interview

Pilar López Álvarez, President of Microsoft Spain

Pilar López Álvarez

At Microsoft we are essentially optimistic about the future. What is needed is a balanced set of policies and technology solutions that foster a positive change and ensure that the benefits of cloud computing are widely shared

 

Pilar López Álvarez has been the President of Microsoft Spain since July 2015. She has a degree in Business Administration, majoring in Finance, from ICADE, and has spent most of her professional career in Telefónica, which she joined in 1999. Prior to that, she held management posts in J.P. Morgan in Madrid, London and New York.

During her time in Telefónica, she worked in finance and business strategy departments in Europe and Latin America, as Financial Controller in Telefónica Móviles, Strategy Director in Telefónica Spain, Chief Financial Officer of O2 in London and Chief Financial Officer of Telefónica Europe in Madrid.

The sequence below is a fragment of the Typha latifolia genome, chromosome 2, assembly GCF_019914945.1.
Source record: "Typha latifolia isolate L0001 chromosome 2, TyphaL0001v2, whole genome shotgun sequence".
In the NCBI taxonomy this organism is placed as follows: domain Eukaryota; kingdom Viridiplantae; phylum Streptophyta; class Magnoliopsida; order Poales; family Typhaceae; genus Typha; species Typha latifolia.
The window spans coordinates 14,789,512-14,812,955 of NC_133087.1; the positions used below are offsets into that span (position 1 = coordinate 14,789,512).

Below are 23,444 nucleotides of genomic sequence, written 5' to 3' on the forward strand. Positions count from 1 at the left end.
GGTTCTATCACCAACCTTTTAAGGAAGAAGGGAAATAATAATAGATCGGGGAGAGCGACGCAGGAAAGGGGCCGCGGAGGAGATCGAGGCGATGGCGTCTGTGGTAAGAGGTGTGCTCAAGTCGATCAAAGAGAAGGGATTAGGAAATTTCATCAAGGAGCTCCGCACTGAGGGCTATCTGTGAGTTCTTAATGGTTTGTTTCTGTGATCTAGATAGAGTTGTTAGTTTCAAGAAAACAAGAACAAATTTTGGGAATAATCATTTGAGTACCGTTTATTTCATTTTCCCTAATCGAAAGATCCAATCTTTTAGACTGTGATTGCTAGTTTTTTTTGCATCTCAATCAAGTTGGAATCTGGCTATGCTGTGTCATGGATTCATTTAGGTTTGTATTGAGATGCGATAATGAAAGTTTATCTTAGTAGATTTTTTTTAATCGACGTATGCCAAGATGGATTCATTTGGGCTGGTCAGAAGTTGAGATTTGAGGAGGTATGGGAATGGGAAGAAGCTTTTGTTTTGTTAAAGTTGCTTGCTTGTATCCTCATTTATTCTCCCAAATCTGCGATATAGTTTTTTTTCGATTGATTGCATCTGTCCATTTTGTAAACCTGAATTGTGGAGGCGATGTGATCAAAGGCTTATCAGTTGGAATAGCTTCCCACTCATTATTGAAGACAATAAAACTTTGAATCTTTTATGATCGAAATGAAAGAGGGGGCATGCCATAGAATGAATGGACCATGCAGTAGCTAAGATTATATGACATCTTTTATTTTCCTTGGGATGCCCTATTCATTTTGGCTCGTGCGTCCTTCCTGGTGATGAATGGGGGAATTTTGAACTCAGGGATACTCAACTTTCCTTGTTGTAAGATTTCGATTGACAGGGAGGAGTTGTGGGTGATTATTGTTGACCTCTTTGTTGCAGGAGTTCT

She is currently a non-executive director of Ferguson Plc. During her time in Telefónica, she was a board member of Telefónica Czech Republic AS, Deputy Chair of the board at Telefónica Deutschland Holding AG, and a board member of Tuenti Technologies.

  1. What, in your view, are the main steps a company should take to achieve a successful digital transition? Are there any sectors that are not dependent, to a lesser or greater degree, on the digital economy?

Companies are organizing how they implement digital transformation projects around four centers of gravity: transforming relationships with their customers; tapping into their employees’ talent; optimizing their operations and, finally, generating new products and digital services. This is a transformation process that affects all functions in an organization (marketing, finance, operations, sales…) but it is only possible thanks to the use of innovative technologies such as cloud computing and the increasing use of artificial intelligence.

  1.  How is technology the driver for financial and social development in emerging economies?